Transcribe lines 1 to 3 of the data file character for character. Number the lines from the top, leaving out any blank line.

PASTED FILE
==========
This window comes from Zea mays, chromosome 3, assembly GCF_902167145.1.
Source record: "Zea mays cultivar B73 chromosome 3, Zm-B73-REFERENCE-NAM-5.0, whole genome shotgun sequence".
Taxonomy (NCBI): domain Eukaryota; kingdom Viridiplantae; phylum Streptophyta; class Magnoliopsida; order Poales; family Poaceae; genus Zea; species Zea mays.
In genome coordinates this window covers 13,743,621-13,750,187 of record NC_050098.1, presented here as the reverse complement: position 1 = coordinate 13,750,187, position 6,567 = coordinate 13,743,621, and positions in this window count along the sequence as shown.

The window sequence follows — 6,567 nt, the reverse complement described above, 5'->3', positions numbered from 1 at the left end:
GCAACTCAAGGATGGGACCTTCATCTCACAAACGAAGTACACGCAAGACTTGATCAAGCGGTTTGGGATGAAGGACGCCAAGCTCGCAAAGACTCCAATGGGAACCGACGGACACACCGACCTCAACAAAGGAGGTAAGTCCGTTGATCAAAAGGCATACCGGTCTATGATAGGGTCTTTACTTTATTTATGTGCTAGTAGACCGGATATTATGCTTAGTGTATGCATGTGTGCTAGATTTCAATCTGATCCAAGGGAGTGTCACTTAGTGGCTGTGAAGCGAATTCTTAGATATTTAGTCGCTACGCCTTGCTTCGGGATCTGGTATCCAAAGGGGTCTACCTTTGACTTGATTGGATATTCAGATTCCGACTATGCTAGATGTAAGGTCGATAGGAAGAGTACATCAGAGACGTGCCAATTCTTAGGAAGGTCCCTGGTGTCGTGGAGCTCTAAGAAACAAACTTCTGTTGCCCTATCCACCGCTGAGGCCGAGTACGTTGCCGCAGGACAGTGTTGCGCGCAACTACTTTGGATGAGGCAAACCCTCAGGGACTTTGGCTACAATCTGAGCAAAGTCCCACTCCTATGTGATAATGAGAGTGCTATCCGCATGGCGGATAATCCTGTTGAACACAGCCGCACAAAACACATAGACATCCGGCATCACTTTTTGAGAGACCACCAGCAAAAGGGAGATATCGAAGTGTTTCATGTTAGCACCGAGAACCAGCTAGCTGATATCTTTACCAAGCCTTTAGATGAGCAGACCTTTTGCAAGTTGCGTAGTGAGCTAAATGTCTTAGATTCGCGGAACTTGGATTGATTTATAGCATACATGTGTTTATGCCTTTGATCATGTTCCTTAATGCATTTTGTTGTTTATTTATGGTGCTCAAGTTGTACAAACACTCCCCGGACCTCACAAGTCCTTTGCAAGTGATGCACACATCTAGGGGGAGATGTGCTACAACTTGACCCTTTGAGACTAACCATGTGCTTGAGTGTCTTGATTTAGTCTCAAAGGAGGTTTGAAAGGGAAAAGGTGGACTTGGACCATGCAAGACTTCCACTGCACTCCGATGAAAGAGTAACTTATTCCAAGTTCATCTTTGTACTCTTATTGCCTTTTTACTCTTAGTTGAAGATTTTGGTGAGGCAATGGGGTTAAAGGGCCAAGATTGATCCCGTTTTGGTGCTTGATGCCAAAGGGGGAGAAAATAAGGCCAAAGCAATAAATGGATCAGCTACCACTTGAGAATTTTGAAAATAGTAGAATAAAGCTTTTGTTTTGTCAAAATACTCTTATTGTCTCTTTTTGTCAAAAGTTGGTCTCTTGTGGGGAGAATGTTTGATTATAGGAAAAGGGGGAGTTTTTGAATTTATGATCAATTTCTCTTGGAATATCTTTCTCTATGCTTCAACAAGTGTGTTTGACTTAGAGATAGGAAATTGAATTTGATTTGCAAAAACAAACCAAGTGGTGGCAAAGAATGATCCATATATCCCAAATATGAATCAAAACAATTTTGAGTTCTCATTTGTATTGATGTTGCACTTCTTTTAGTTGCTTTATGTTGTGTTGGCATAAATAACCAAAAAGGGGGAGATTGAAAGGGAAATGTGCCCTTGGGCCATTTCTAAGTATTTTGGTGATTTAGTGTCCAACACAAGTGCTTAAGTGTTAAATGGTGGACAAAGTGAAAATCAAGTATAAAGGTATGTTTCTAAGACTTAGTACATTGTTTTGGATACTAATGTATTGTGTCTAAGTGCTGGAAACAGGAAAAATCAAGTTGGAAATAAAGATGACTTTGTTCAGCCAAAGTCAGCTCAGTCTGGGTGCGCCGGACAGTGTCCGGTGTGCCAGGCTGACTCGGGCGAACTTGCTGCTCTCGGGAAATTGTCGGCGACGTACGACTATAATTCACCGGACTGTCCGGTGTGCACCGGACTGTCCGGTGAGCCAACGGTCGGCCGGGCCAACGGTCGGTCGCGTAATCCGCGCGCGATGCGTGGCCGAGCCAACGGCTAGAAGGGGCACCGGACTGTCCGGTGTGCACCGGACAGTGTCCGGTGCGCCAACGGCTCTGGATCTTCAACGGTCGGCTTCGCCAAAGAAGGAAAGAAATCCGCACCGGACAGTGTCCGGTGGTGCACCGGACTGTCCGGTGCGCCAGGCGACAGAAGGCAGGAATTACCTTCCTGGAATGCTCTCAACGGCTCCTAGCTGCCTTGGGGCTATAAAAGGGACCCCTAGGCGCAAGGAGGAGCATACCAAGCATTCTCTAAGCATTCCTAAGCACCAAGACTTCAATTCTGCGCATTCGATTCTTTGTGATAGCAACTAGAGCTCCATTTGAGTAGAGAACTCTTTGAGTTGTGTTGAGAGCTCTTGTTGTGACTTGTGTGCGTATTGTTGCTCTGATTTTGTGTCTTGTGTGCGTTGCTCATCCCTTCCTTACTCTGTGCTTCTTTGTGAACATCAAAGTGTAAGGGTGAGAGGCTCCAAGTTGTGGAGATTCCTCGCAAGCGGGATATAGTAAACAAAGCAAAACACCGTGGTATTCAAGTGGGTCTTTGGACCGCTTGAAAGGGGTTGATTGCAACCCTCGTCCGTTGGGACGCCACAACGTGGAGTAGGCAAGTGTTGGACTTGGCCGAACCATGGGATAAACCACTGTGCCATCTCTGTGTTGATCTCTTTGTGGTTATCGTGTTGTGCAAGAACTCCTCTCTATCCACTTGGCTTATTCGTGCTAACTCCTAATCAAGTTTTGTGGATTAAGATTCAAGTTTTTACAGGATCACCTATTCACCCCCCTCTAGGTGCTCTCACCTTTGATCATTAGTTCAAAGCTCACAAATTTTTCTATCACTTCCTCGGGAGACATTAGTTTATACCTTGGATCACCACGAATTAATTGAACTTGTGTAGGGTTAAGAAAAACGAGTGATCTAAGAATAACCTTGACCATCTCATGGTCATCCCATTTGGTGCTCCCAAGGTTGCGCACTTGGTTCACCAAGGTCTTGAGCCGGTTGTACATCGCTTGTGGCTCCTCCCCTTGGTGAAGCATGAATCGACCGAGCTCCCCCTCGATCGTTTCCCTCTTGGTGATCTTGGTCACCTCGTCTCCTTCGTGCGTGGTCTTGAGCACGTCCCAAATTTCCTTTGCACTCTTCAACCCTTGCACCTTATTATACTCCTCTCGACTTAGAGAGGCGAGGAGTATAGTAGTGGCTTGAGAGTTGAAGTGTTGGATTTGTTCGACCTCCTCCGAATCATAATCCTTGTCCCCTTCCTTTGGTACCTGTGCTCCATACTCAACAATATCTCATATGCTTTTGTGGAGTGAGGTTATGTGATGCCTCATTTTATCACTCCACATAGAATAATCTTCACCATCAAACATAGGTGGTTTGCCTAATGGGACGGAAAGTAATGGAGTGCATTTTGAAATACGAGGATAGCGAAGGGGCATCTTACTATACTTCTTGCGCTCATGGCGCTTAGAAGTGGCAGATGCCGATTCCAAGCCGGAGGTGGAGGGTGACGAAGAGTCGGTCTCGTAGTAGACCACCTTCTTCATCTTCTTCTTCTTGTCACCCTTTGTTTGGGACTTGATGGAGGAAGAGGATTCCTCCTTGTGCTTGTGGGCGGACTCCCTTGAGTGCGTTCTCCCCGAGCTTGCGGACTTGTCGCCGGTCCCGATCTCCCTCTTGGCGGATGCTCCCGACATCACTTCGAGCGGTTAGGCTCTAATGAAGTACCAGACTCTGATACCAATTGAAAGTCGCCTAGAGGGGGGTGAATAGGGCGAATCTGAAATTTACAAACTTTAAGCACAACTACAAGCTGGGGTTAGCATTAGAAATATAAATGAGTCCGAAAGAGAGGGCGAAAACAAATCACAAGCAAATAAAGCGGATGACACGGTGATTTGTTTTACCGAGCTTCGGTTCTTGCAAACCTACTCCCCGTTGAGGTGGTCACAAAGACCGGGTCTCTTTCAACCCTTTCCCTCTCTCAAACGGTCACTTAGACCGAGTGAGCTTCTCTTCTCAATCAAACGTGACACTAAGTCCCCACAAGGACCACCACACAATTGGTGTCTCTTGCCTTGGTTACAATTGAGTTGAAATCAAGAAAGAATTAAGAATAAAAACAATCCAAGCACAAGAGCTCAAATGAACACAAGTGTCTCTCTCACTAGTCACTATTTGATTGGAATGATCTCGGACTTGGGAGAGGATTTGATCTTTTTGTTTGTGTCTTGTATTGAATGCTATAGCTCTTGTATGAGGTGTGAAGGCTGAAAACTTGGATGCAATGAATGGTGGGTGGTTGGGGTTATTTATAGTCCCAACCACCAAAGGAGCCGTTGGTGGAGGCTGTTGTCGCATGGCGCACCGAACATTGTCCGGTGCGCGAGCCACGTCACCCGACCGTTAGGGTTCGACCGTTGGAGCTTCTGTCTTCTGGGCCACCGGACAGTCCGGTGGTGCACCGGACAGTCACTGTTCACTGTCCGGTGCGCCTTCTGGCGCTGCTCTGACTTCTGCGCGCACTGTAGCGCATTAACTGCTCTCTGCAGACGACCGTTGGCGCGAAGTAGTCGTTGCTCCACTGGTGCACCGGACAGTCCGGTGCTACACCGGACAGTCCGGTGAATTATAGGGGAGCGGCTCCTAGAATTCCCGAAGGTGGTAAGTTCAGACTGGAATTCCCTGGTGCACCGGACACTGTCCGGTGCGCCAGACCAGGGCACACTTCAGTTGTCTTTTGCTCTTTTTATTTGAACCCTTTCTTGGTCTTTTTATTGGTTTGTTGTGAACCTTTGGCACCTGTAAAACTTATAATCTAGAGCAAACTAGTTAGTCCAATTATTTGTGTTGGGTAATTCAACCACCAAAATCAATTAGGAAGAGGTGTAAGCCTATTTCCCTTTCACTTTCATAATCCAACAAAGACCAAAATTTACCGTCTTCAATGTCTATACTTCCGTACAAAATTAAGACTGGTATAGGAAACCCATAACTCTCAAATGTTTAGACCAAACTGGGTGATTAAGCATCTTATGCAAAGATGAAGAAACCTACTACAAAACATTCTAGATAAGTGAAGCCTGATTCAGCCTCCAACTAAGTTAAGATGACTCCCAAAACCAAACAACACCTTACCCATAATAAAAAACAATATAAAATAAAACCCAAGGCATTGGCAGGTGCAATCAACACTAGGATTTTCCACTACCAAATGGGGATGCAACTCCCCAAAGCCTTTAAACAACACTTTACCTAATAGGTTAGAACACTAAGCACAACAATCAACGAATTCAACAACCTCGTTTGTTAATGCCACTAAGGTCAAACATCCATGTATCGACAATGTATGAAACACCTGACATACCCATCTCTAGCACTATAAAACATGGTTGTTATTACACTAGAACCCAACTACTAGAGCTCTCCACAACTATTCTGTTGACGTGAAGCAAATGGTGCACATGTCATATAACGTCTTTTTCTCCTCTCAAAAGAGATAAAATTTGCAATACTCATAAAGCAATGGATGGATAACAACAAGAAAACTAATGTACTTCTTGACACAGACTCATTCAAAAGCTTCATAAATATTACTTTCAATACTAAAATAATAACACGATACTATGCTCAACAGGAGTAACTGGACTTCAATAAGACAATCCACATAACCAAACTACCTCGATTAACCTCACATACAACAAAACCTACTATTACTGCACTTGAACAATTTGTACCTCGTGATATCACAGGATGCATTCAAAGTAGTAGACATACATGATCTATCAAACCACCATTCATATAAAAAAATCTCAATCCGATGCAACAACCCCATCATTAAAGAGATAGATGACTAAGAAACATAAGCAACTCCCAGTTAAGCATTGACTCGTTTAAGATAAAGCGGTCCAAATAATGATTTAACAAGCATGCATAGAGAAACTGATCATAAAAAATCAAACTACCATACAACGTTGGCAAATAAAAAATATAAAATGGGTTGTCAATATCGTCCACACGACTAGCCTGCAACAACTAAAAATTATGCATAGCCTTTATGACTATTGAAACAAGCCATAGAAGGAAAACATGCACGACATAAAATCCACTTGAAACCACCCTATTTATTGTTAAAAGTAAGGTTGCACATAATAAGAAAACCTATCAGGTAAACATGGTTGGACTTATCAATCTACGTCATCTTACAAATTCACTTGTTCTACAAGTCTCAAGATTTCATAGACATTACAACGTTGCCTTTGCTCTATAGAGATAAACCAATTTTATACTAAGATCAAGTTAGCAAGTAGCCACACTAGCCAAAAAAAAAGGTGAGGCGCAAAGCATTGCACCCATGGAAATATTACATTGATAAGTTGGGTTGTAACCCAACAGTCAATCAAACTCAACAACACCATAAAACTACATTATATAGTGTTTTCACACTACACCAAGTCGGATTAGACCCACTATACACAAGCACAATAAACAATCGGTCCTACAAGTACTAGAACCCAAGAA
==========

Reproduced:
This window comes from Zea mays, chromosome 3, assembly GCF_902167145.1.
Source record: "Zea mays cultivar B73 chromosome 3, Zm-B73-REFERENCE-NAM-5.0, whole genome shotgun sequence".
Taxonomy (NCBI): domain Eukaryota; kingdom Viridiplantae; phylum Streptophyta; class Magnoliopsida; order Poales; family Poaceae; genus Zea; species Zea mays.